A National Health Check For Heavy Vehicles

a national health check for heavy vehicles

In the coming two month the National Heavy Vehicle Regulator will launch the second National Roadworthiness Survey (NRS), a national health check for heavy vehicles, following on from the inaugural survey in 2016. Sal Petroccitto, NHVR CEO explains what is happening and how the results will be handled.

Over the next 12 weeks, around 8,000 heavy vehicles will be inspected by the NHVR and our partner agencies in every state and territory in the nation.

The NRS will allow us to assess the mechanical condition of Australia’s heavy vehicle fleet and help shape future initiatives to improve the safety and productivity of the industry.

These are important goals, not just for the NHVR, but for the whole transport industry, the broader supply chain and the Australian public.

I appreciate the survey may cause some disruption for the drivers and operators whose vehicles are stopped, so the officers will carry out inspections as efficiently as possible. 

Each vehicle will undergo a detailed visual inspection and some mechanical testing by authorised officers using inspection trailers and brake-testing equipment. 

a national health check for heavy vehicles

We promise that once a vehicle has been inspected, it will not be inspected again in this NRS.

The NHVR is aware of supply chain demands and that drivers work to tight schedules, so I thank all businesses and individuals who will be impacted by the survey for their co-operation with our officers. 

That assistance will give the NHVR important insights into how the heavy vehicle fleet has changed since the first survey, known as the National Roadworthiness Baseline Survey, was undertaken in 2016.

That survey inspected 7,130 vehicles across all states and territories apart from Western Australia. This time WA vehicles will be included in the inspections.

The data collected in the baseline survey has already proved its worth.

In March, National Transport Insurance (NTI) released the results of a study that combined data from the National Roadworthiness Baseline Survey and the NTARC Major Accident Investigation Report.

The study confirmed that operators who effectively maintain their vehicles are less likely to be involved in an incident.

The report found there was a 29 per cent increase in the frequency and a 22 per cent increase in the cost of claims for transport companies with poorly maintained couplings.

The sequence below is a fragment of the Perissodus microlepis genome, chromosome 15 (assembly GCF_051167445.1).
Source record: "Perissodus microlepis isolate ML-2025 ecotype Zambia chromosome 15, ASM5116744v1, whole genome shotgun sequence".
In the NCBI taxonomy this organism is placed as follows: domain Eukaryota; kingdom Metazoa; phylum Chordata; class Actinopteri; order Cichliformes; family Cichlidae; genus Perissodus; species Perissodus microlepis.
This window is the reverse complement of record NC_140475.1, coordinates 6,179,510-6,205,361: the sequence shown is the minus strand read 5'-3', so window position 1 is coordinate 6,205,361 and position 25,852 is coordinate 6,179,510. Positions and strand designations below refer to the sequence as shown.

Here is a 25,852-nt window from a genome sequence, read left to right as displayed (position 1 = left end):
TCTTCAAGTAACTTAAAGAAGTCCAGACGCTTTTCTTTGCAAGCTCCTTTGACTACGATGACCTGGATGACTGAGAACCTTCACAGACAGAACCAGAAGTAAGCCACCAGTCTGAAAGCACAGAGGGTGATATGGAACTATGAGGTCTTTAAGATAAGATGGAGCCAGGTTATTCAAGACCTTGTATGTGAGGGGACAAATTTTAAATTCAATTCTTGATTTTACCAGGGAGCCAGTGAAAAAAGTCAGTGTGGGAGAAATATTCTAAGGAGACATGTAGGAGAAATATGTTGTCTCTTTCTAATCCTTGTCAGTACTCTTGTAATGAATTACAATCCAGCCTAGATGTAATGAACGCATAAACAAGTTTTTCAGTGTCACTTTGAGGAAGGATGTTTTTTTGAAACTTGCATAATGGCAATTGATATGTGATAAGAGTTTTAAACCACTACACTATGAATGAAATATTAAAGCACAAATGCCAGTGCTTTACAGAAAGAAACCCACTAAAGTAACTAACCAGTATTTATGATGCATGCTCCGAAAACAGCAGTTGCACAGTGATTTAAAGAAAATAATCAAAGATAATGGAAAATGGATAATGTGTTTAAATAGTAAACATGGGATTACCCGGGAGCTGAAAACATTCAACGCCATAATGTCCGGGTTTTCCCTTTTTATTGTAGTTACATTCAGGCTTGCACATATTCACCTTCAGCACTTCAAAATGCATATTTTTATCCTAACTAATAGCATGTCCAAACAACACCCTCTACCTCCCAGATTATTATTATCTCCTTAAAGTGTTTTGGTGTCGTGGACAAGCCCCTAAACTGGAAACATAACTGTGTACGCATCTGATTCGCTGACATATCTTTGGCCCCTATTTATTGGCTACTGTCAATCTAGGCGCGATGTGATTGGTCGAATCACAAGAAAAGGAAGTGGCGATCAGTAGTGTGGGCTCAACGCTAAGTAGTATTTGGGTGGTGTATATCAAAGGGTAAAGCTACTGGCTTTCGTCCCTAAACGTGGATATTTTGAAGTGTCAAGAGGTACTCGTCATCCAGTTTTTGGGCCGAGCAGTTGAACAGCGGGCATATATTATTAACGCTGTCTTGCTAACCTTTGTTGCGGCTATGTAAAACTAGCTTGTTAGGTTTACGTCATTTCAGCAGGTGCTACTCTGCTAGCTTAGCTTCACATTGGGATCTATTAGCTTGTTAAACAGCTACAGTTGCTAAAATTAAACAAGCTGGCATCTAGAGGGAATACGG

For wheel and tyre defects, the frequency of claims was 32 per cent higher than the baseline while the costs were 26 per cent higher.

The findings weren’t a great surprise, but until now there has been little evidence to prove a definite link between vehicle maintenance and major incidents. 

The NTI research is just one way in which the baseline survey is providing us with a greater understanding of the link between a safe vehicle and road safety.

The 2021 National Roadworthiness Survey will take that understanding to the next level.

The results will allow the NHVR to assess the impact of safety initiatives implemented since 2016 and identify the areas that need more focus.

And we won’t be keeping the information to ourselves.

The results from the NRS will be publicly released and made available to jurisdictions and industry bodies with an interest in heavy vehicle safety.

The NHVR knows that we cannot improve heavy vehicle safety by ourselves.

I thank you in advance for your cooperation on this important safety initiative.

Daily Steps To Keep Vehicles Safe

The NHVR is urging heavy vehicle operators to use a Daily Safety Checklist as a regular part of their pre-trip routine.

The checklist is a series of simple steps that every driver should undertake daily that align with the National Heavy Vehicle Inspection Manual.

A daily visual inspection should only take a few minutes and gives drivers peace of mind ahead of their journey.

Each checklist should include checking brakes, couplings, wheels, tyres and hubs, structure and body condition, lights and reflectors, mirrors, windscreens and windows, and the engine, driveline and exhaust.

Lists can be expanded and tailored to suit an operator’s business.

For more information on Daily Safety Checklists visit www.nhvr.gov.au

a national health check for heavy vehicles